As dharma practitioners, we may acknowledge that our human life is embedded in transience and change. But we take comfort in the thought that our small, changing life is also held within an unchanging Nature. We have a psychological predisposition to look at nature as a great constant that anchors us in deep time, and that will carry our progeny on the ship of life far into the distant future. This thought has always been a great comfort to the human spirit when we are brought up against the reality of our own death.
Human-induced climate disruption is changing even that. We now have to make sense not only of our personal death, but of the unthinkable potential for the death of life as we know it, issued not by God but by our own hand. This new truth is very nearly unbearable to us. It has driven the wedge of denial deeper into our collective psyche. Almost nobody wants to talk about this, even those of us whose business it is to face such truths head on. The solution to this conundrum for a large block of American culture is to kill the messenger – to slay the science, and to assassinate the character of the scientists who are trying to bring this truth home to us.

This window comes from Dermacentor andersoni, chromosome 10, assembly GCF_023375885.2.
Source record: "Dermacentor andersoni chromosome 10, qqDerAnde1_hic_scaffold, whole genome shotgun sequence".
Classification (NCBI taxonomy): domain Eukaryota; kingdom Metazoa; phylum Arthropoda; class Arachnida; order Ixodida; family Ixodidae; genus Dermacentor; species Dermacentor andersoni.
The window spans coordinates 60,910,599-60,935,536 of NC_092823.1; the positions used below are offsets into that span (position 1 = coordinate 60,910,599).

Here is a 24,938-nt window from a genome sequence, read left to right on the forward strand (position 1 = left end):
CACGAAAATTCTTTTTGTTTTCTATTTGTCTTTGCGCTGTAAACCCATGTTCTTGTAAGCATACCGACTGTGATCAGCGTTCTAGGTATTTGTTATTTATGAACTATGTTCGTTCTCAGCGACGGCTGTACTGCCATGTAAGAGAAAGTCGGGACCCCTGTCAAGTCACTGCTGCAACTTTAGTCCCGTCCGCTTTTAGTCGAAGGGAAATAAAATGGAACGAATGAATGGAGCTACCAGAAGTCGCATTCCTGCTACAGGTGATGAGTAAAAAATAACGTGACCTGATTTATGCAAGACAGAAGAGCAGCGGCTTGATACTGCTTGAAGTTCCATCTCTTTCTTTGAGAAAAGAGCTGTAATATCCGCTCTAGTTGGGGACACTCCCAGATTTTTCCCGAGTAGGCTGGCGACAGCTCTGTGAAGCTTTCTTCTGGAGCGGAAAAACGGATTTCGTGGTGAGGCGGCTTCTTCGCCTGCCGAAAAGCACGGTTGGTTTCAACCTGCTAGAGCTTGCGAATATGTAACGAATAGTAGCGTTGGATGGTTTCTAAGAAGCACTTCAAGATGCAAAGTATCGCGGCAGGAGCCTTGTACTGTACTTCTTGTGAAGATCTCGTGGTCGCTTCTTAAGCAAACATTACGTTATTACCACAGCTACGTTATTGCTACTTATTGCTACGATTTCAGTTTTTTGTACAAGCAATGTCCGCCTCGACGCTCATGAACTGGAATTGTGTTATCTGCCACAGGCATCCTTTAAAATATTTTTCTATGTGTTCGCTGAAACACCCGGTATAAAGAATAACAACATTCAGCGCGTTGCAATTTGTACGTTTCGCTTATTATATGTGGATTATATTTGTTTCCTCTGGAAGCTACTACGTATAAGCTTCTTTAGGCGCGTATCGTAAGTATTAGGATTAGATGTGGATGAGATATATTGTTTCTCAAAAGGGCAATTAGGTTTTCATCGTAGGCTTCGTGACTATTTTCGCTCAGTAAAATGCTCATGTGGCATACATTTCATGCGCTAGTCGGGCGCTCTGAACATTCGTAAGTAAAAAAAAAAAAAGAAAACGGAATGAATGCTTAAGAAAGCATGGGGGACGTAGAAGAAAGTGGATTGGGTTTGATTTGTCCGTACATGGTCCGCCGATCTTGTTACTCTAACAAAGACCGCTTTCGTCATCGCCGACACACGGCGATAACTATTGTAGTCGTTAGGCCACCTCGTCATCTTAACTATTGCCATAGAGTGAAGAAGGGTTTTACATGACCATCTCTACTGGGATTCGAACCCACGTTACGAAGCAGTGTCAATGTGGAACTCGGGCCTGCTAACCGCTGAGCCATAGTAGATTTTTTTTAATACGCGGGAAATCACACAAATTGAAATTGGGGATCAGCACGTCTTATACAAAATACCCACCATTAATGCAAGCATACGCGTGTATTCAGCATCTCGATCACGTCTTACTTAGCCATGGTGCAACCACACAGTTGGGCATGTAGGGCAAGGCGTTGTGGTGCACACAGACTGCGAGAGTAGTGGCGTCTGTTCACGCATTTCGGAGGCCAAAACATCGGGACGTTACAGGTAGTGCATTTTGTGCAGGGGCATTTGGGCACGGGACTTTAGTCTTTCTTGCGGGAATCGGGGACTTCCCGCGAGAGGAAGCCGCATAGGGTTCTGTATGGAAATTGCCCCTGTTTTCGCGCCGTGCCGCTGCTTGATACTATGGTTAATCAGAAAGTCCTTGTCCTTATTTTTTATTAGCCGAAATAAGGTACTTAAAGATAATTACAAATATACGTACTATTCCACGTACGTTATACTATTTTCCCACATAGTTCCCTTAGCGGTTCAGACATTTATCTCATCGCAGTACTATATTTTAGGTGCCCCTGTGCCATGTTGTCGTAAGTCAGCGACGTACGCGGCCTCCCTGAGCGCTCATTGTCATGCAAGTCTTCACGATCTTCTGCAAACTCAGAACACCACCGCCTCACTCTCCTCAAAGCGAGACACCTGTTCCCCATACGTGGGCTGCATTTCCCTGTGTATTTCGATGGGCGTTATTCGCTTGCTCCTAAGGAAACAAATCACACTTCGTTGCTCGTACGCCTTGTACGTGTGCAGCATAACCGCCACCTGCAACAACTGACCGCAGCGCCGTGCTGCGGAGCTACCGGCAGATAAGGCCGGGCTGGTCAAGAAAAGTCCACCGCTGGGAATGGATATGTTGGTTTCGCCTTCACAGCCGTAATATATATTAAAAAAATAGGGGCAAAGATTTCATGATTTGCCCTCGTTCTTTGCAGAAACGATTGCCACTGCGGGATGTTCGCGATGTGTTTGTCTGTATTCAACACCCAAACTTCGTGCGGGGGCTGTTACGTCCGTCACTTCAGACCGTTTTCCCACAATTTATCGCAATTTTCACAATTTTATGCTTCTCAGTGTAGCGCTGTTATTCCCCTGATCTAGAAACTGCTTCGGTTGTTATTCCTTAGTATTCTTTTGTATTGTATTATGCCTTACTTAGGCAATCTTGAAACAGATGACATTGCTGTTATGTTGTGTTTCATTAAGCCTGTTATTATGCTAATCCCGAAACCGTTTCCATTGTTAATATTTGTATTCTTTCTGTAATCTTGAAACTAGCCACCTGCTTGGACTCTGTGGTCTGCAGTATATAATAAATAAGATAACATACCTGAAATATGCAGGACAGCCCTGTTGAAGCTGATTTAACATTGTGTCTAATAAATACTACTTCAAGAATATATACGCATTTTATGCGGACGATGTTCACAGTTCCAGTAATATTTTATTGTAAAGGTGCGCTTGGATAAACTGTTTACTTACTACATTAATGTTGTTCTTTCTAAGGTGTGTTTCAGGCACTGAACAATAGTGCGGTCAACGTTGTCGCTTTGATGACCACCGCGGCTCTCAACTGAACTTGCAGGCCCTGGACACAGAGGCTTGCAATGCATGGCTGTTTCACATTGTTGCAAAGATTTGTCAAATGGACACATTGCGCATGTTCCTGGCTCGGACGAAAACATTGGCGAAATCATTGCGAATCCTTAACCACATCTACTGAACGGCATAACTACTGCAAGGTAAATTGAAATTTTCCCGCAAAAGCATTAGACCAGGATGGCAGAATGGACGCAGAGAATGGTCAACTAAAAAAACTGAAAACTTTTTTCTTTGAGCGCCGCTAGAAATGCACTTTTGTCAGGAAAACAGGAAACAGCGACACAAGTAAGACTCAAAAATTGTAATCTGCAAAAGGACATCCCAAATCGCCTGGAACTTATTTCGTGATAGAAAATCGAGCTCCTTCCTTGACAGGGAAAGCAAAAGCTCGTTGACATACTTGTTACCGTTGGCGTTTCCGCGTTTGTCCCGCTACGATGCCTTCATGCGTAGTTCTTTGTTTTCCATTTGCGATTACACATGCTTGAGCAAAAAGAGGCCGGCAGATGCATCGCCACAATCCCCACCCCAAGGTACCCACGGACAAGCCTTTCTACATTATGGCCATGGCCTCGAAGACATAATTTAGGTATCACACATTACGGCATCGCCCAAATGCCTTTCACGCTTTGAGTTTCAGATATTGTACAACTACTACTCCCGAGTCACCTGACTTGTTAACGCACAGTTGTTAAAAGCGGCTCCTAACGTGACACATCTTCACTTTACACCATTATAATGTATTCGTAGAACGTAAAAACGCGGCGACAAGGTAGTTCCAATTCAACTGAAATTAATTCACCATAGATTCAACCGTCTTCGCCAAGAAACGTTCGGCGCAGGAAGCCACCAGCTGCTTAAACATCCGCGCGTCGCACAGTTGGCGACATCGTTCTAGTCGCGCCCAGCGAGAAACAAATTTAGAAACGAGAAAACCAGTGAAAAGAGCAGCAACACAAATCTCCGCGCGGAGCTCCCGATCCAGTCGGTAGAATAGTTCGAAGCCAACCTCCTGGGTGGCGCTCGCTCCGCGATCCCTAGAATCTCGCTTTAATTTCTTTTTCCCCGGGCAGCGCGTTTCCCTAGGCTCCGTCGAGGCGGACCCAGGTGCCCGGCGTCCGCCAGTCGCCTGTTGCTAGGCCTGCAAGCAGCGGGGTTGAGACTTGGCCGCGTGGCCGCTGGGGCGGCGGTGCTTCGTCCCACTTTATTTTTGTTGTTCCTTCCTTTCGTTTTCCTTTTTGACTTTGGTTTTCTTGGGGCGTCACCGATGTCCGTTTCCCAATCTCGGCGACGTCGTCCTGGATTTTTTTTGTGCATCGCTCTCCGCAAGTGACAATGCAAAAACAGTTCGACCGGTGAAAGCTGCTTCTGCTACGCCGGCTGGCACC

Many deny the reality of climate change outright. Most of the rest of us deny it only in practice, continuing to live as if we did not know this to be true. Our deep psychological resistance and denial is a much bigger problem than the simple fact that we are filling our atmosphere with greenhouse gases. We cannot change as long as we are stuck in denial. And we cannot face our denial as long as we are lost in the psychological forest of fear.
Isn’t this the essence of our Buddhist practice? – learning to open to the miracle of our aliveness, moment-by-moment, by courageously and persistently facing the fear that keeps us trapped in denial? Isn’t it the unmasking of that fear that brings us back into the fountain of aliveness that was there all along, and that is not contingent upon things going our way? And doesn’t compassion naturally spring from that same immense fountain, once we have learned to tap into it? – compassion for the great suffering we all experience when we are lost in the ignorance of denial and fear.